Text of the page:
Lesotho: Our Impact

 {Photo credit: BLC staff/MSH.}Chief Motleleng of Thabang village shares a book with his four-year-old grandson, Tsoanelo.Photo credit: BLC staff/MSH.

Lesotho is the only independent state in the world that lies entirely above 1,000 meters, and Mokhotlong is the highest of the country’s ten districts. Mokhotlong’s extreme climate and terrain pose significant challenges to children’s nutrition, development, and well-being. Rugged mountains, some impassible by vehicle, and frequent snow cover during the winter months limit access to health services, education, and a balanced diet.

 {Photo credit: Moroesi Makhetha/GROW.}A health worker weighing a child, Mokhotlong district, Lesotho.Photo credit: Moroesi Makhetha/GROW.

More than 180,000 vulnerable children in Lesotho, a mountainous country, are in need of essential services such as health care, access to education, and psychosocial support. Nutritional deficiencies and conditions are a challenge because of widespread poverty, food insecurity, and inadequate access to services. In addition, community health workers, health facilities, and local civil society organizations sometimes lack basic equipment to assess child nutritional status.

{Photo credit: MSH/Johanna Theunissen}Photo credit: MSH/Johanna Theunissen

Thousands of children in Lesotho will soon have a brand new pair of shoes on their feet, some for the first time in their lives, thanks to an on-going partnership between Management Sciences for Health (MSH) and TOMS Shoes. 

Momotaung holds Sabelo. {Photo credit: J. Mavudze/MSH.}Photo credit: J. Mavudze/MSH.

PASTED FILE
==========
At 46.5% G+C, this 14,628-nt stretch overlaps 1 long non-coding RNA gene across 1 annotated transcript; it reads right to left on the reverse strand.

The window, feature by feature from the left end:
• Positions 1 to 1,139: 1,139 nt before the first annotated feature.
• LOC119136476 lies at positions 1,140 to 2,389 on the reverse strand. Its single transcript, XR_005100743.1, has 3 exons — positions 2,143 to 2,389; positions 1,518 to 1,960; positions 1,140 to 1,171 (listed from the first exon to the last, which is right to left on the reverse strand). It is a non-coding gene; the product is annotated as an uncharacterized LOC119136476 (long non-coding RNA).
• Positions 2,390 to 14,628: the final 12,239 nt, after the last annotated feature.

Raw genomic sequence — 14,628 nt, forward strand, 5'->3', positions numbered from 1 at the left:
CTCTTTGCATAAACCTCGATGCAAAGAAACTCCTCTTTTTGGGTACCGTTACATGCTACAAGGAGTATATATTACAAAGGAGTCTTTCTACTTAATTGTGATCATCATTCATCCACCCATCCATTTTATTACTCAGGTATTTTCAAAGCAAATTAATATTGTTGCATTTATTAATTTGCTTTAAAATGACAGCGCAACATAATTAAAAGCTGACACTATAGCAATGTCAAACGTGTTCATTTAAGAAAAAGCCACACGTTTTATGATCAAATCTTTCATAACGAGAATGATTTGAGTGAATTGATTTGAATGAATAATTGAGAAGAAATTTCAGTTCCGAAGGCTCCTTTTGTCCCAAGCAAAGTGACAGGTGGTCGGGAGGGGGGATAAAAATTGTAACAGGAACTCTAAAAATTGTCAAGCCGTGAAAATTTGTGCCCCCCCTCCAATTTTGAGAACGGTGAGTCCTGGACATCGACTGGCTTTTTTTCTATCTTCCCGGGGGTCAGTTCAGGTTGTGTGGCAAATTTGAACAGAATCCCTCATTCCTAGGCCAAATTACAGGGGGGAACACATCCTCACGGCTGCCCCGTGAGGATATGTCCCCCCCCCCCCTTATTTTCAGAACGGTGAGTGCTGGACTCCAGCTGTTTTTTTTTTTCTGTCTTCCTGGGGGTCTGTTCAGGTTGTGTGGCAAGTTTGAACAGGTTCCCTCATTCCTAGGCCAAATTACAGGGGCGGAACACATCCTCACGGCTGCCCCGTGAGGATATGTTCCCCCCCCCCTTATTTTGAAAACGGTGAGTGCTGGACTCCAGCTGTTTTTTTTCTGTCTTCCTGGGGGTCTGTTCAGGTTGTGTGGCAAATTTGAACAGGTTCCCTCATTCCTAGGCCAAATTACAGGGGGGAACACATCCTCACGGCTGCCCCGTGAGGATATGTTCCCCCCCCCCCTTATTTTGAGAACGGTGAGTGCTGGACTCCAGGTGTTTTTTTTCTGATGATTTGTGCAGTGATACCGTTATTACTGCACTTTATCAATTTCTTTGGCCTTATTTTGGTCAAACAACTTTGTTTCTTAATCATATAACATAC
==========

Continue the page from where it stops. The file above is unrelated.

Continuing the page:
In rural Lesotho, Momotaung wakes up early to prepare for a trip to the hospital for her checkup, a hospital two hours away from her home. On her way, she stops to pick up an elderly neighbor’s child, a three-year-old orphan named Sabelo---one of 12 siblings and cousins being cared for by their grandmother. She collects three other children from the village also needing care at the hospital.

Mr. Sello Lechesa, a pharmacy technician and RxSolution user in the ART pharmacy at Maluti Adventist Hospital. {Photo credit: MSH staff/Lesotho}Photo credit: MSH staff/Lesotho

Lesotho’s pharmaceutical sector faced two formidable challenges: the unreliable supply of essential medicines and the unknown quality of medicines circulating in the country. Inefficiencies within the supply chain system were at the root of both problems, specifically weak information management systems that did not support decision-making in the supply chain.

Dr. Catherine Mundy.Dr. Catherine Mundy.

Laboratory services are a necessary but sometimes neglected element of a strong health system. From disease control and surveillance to patient diagnosis and care, laboratories are central to public health. Where laboratory services, policies or strategy are lacking, a comprehensive systems approach can improve a nation's infrastructure and capacity to manage and finance laboratory systems.MSH spoke with Dr.

Three senior staff members of the Lesotho Department of Social Welfare work together at the MSH leadership development training. {Photo credit: MSH.}Photo credit: MSH.

Social workers in Lesotho have traditionally faced challenges related to isolation and poor coordination at all levels. Leadership and management capacity at the national and district level needs improvement to bolster the profession’s credibility in the eyes of service users. As a result, social work has been generally perceived as an after-thought rather than an integral part of public service.